ALBANY -- New York's top court dismissed a Nassau County lawsuit Thursday against the Metropolitan Transportation Authority, leaving the county on the hook for almost $26 million and sparking a war of words between two county executive candidates.
It's a tangled case that began in the Gulotta era of Nassau government and involved the fiscally strapped county getting a quick cash infusion -- in return for a promise to pay back double to the MTA.
Nassau in 1996 agreed to pay the MTA $102 million as reimbursement for projects that "benefited the county" and, in return, the MTA agreed to give Nassau $51 million immediately as a cash infusion, according to court documents. Then-County Executive Thomas Gulotta, a Republican, used the money to plug county deficits and Nassau issued bonds to raise the $102 million.
In 2001, Nassau stopped making payments to the MTA on the remaining amount of the debt -- after then-county Comptroller Fred Parola raised questions about the deal and filed a lawsuit claiming the 1996 agreement was illegal and unenforceable.
In 2008, the MTA filed a counterclaim against Nassau for breach of contract and violation of fiduciary duty.
In 2011, a trial court ruled in favor of the MTA, awarding $18.3 million for its counterclaims and authorizing it to proceed with other projects not to exceed $7.36 million -- with Nassau footing the bill. Last October, the midlevel Appellate Division affirmed the lower court ruling.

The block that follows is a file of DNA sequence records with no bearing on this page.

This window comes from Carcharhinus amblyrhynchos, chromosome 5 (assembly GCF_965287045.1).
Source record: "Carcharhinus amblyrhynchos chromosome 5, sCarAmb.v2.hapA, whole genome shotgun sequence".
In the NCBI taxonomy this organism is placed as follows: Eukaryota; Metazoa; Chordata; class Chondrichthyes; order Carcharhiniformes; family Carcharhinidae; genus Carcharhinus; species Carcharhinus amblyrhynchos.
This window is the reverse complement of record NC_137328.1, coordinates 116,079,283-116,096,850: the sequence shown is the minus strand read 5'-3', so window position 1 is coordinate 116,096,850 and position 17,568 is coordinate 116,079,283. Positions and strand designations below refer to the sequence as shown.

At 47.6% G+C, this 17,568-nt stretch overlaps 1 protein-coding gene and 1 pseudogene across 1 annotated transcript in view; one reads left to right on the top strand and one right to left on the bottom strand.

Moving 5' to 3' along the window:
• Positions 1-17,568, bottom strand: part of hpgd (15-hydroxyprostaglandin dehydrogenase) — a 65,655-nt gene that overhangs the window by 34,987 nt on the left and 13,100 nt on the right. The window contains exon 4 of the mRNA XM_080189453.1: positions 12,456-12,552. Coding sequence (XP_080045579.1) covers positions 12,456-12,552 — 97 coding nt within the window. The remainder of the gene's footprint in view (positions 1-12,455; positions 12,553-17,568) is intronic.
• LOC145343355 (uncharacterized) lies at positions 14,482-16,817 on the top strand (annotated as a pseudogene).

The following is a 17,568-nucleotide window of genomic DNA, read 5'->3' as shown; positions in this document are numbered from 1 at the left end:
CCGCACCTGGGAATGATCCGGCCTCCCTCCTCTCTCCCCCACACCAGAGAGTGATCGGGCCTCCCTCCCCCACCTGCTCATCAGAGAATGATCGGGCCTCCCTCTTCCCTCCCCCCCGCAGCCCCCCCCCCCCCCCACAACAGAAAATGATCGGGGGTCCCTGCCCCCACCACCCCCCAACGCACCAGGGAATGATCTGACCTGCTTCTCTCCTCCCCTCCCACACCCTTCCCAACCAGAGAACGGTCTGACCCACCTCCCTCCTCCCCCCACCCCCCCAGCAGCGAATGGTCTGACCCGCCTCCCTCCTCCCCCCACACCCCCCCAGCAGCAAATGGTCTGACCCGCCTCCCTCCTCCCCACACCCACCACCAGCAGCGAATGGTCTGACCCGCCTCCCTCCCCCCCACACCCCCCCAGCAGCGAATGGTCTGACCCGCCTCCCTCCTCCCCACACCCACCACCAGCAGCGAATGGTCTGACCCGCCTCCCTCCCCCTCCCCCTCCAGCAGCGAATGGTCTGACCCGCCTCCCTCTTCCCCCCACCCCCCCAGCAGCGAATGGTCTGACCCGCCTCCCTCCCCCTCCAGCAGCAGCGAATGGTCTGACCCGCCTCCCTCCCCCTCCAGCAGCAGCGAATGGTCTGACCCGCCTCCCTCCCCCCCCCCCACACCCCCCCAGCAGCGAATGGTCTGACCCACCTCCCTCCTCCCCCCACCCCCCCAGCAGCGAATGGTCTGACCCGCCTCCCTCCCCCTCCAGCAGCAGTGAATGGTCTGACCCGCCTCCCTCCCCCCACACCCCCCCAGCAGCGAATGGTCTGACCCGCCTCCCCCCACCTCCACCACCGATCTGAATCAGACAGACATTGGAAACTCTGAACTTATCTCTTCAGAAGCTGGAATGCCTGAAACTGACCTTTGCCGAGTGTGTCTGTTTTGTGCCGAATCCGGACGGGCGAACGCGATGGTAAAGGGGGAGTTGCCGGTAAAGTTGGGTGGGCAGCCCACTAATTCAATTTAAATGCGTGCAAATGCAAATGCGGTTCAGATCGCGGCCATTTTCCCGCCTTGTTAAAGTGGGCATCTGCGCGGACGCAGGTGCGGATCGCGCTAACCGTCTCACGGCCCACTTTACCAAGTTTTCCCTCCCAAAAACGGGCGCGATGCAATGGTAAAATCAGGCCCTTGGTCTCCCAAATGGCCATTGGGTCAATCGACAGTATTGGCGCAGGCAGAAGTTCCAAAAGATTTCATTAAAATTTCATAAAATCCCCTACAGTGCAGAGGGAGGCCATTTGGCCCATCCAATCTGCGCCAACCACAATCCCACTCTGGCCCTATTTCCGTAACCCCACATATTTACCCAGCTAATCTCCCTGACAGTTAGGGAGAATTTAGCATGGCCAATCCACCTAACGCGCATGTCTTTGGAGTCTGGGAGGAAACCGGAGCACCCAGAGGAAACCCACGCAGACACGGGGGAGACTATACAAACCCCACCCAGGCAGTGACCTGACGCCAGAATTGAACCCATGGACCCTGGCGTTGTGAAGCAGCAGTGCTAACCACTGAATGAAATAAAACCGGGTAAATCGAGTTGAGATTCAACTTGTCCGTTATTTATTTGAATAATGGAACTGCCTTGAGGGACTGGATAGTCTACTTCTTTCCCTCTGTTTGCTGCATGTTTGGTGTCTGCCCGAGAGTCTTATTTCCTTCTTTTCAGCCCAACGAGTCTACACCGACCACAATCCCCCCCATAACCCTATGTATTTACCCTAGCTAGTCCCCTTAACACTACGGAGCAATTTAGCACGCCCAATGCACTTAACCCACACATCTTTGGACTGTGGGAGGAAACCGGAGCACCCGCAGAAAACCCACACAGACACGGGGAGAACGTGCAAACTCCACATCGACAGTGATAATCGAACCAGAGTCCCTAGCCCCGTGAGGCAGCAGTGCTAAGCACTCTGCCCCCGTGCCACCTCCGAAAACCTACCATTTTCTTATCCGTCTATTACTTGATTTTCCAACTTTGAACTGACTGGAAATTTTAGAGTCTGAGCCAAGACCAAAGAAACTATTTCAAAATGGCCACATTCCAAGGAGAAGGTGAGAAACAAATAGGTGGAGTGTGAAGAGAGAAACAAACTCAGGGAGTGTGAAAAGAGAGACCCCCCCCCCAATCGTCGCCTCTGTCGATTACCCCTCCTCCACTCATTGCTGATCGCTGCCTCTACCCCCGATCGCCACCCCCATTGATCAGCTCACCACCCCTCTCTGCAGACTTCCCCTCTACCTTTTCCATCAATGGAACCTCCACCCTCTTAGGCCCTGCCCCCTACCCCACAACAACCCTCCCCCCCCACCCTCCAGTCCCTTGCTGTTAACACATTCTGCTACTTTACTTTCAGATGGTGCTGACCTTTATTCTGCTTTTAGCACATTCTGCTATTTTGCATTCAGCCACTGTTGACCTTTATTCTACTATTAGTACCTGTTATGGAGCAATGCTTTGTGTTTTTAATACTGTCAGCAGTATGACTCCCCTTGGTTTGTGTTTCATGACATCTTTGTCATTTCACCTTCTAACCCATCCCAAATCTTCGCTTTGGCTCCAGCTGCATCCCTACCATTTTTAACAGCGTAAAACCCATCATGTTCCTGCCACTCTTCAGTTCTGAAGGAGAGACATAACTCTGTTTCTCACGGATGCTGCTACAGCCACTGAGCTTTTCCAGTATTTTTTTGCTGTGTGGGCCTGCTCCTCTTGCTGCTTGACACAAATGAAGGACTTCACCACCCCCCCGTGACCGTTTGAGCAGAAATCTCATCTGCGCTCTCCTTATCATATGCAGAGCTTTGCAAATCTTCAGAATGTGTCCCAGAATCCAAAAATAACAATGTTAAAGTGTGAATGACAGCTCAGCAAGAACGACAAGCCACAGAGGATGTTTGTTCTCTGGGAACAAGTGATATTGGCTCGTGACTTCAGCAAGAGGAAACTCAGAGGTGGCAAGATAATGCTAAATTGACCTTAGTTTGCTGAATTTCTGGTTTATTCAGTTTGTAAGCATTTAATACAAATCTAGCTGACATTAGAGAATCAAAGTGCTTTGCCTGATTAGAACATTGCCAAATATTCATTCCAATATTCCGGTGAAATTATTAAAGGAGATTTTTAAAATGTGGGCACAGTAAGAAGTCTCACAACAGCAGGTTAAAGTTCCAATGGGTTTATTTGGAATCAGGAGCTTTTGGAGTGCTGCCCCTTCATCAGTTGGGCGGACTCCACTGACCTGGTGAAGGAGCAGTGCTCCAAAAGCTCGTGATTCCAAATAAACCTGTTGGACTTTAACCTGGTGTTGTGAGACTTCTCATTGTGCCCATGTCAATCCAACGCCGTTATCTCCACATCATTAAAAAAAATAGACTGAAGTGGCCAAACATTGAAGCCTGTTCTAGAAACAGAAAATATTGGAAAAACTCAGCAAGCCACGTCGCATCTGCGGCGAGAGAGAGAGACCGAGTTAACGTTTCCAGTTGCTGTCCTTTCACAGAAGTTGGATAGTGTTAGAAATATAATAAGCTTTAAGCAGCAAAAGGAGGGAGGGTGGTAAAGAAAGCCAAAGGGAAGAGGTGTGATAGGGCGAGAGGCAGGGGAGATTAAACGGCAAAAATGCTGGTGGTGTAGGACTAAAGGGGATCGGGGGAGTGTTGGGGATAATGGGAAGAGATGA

Thursday, the state's highest court dismissed Nassau's request for appeal.
"The MTA is gratified that the state courts are requiring Nassau County to live up to its obligations under our agreements," MTA spokesman Adam Lisberg said in an email.
An aide to County Executive Edward Mangano blamed the Republican's predecessor, Democrat Thomas Suozzi.
"This ruling by the Court of Appeals brings an unfortunate end to a major mistake by the Suozzi administration in allowing a dead litigation . . . to be resurrected and then spending the bond proceeds earmarked to pay these charges to fill a budget gap," County Attorney John Ciampoli said in an email. "The taxpayers are now stuck with a $26 million bill because of this ill-advised maneuver."
Suozzi, who is in a Democratic primary against businessman Adam Haber for the right to challenge Mangano this fall, said responsibility rested with Mangano and Gulotta. "They love to borrow money, push the costs on to future generations, claim they freeze taxes and then blame somebody else for their problems," Suozzi said.